Publication about NEMS in the Science journal

LETI & EDyP RESEARCHERS WEIGH WHOLE VIRUS CAPSIDS AND EXTEND REACH OF MASS SPECTROMETRY WITH NANOMECHANICAL RESONATORS

 ‘Neutral Mass Spectrometry’ Fills Gap In Existing Weighing Technologies

 GRENOBLE, France – Nov. 22, 2018 –

A team of LETI and EDyP researchers, in collaboration with CNRS I2BC, has demonstrated a new mass-spectrometry technology based on nanomechanical resonators that measures the mass of particles previously beyond the reach of current commercial technology, and which they used to measure the mass of a whole bacteriophage virus capsid. The system is described in an article published in Science Magazine in November 2018, “Neutral Mass Spectrometry of Virus Capsids Above 100 Megadaltons with Nanomechanical Resonators”.

Just like guitar strings, nanomechanical resonators “ring” at a specific tone or frequency. Like a guitar player placing his or her finger on a string for a particular tune, a particle landing on the surface of a resonator will change the resonator’s frequency. The mass of the landed particle can then be inferred from this frequency change.

Previous attempts to realize nanomechanical mass spectrometers used electromagnetic fields to transport ionized analytes to the resonator, resulting in poor efficiency. Departing from conventional wisdom, the team found solutions to circumvent ionization altogether:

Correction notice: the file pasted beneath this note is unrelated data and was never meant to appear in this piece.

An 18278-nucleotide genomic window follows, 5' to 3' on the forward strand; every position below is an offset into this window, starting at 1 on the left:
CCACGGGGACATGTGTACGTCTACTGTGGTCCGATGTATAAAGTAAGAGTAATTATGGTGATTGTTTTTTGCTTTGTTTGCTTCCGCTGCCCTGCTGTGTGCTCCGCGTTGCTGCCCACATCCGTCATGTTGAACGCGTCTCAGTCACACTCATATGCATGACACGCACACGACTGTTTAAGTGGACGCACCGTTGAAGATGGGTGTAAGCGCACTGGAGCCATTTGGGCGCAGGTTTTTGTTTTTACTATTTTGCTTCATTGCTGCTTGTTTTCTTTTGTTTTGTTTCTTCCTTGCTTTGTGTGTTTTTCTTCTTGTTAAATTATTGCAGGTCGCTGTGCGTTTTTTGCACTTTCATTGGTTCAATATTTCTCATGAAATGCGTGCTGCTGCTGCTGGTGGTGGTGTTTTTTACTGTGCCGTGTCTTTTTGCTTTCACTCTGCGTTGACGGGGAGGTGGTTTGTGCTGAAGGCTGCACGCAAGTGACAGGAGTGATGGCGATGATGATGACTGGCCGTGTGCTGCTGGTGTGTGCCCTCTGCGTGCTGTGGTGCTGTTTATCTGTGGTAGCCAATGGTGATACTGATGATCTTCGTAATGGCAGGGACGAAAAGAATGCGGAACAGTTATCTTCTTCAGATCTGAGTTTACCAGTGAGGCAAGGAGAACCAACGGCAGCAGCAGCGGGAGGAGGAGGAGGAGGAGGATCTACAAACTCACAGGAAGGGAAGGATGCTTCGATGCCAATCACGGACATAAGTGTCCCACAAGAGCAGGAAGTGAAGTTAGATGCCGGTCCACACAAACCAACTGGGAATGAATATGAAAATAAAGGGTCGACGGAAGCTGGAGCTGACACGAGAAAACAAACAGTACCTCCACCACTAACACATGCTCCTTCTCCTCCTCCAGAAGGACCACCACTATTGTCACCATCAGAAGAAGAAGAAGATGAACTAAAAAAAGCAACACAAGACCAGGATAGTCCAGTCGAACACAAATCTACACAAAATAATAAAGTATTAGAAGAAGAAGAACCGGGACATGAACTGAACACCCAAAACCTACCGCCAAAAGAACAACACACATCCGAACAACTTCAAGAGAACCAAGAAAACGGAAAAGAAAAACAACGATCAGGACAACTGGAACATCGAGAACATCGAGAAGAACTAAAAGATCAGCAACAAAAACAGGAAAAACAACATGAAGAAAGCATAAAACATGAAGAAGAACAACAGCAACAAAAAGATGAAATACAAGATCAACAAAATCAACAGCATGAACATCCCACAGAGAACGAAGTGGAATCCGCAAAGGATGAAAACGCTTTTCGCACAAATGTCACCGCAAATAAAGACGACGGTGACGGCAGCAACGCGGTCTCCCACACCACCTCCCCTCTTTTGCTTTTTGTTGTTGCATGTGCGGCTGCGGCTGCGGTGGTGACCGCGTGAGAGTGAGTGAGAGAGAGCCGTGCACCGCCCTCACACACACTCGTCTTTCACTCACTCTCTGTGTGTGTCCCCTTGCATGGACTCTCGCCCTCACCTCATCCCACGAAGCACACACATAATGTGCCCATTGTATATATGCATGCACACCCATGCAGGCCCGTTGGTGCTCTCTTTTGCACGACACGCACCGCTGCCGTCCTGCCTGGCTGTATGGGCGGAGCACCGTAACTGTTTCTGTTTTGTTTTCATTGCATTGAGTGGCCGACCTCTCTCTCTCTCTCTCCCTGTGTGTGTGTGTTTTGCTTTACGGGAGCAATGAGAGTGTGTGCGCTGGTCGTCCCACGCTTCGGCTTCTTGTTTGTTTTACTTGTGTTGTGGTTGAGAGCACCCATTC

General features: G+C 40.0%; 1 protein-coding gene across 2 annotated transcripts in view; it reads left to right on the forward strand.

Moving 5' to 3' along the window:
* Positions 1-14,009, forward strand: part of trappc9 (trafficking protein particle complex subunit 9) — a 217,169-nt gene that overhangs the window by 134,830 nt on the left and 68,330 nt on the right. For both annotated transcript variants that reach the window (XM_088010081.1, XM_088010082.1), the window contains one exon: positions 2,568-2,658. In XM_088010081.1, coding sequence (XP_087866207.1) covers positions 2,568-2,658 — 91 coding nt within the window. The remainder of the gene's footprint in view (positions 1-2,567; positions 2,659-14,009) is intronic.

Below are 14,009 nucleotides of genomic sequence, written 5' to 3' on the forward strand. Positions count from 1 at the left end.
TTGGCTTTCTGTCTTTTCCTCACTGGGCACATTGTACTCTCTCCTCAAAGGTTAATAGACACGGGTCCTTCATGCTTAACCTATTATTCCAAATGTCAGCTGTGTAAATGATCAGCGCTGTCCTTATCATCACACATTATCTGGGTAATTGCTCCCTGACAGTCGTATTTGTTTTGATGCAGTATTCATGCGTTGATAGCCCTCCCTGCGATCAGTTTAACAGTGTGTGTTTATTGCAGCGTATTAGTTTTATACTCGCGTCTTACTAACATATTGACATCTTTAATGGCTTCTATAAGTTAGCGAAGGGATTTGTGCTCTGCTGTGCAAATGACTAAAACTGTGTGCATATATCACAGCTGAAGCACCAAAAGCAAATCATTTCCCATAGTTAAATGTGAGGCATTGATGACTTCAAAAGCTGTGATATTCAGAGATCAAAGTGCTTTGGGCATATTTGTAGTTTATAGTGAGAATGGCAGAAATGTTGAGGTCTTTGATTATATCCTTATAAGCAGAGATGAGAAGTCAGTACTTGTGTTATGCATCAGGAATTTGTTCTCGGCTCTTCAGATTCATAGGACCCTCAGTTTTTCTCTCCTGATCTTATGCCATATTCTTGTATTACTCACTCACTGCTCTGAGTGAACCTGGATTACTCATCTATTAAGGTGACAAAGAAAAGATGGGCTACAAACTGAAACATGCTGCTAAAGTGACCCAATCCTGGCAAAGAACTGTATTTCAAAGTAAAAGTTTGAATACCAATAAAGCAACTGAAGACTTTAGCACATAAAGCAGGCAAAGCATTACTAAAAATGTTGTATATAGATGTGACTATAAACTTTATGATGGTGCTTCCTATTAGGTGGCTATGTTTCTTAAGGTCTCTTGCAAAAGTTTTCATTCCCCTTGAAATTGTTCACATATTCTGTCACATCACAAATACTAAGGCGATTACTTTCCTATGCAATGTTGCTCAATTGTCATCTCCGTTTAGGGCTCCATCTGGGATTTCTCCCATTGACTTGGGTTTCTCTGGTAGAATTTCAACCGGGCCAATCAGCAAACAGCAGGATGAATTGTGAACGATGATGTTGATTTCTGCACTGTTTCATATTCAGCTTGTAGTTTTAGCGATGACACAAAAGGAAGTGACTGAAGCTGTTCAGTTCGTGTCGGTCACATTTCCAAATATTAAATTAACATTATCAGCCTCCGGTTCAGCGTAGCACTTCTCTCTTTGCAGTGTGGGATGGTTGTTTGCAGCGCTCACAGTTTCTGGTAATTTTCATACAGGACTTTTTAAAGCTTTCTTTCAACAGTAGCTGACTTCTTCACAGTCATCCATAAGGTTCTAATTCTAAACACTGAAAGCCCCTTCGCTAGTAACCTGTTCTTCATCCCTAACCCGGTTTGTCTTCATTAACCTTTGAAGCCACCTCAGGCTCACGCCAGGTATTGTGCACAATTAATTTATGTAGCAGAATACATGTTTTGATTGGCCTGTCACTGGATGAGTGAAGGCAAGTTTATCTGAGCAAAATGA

• First, they use surface acoustic waves to nebulize nanoparticles in solution into a mist of small droplets, which are then aspirated into a vacuum system.
  • Second, particles are transported and guided towards the nanomechanical detector using a flow of carrier gas that propels and focuses the particles into a narrow beam.
  • As a nanomechanical resonator is still much smaller than the particle beam, the team used not one, but an array of 20 nanomechanical resonators to detect the incoming particles.

In the targeted mass range, particles weigh the equivalent of 1 million to 1 billion hydrogen atoms. It is an intriguing realm, where some particles, just like objects of everyday life, are constituted of an unspecific number of atoms, while others are known to contain specific numbers of atoms of defined masses: like small molecules, they have a defined molecular mass. This is the case, for example, of the bacteriophage T5 virus capsid that the team analyzed. This turned out to be the highest molecular mass ever determined by mass spectrometry.

Bacteriophages (etymologically “bacteria eaters”) are viruses affecting bacteria. These natural predators of bacteria are of high interest to researchers, because the number of antibiotic-resistant bacteria strains has increased at an alarming rate in the past decade, while the number of new antibiotics molecules introduced on the market has decreased. Bacteriophages are considered promising alternatives to standard antibiotherapies, as they can be engineered to target specific pathogenic bacteria. However, they have not reached their full potential yet, partly because of a lack of characterization techniques for those viruses, which cannot be analyzed in their native form by conventional mass spectrometers. The system demonstrated by our team opens prospects to characterize a broad diversity of nanoparticles of biomedical interest.

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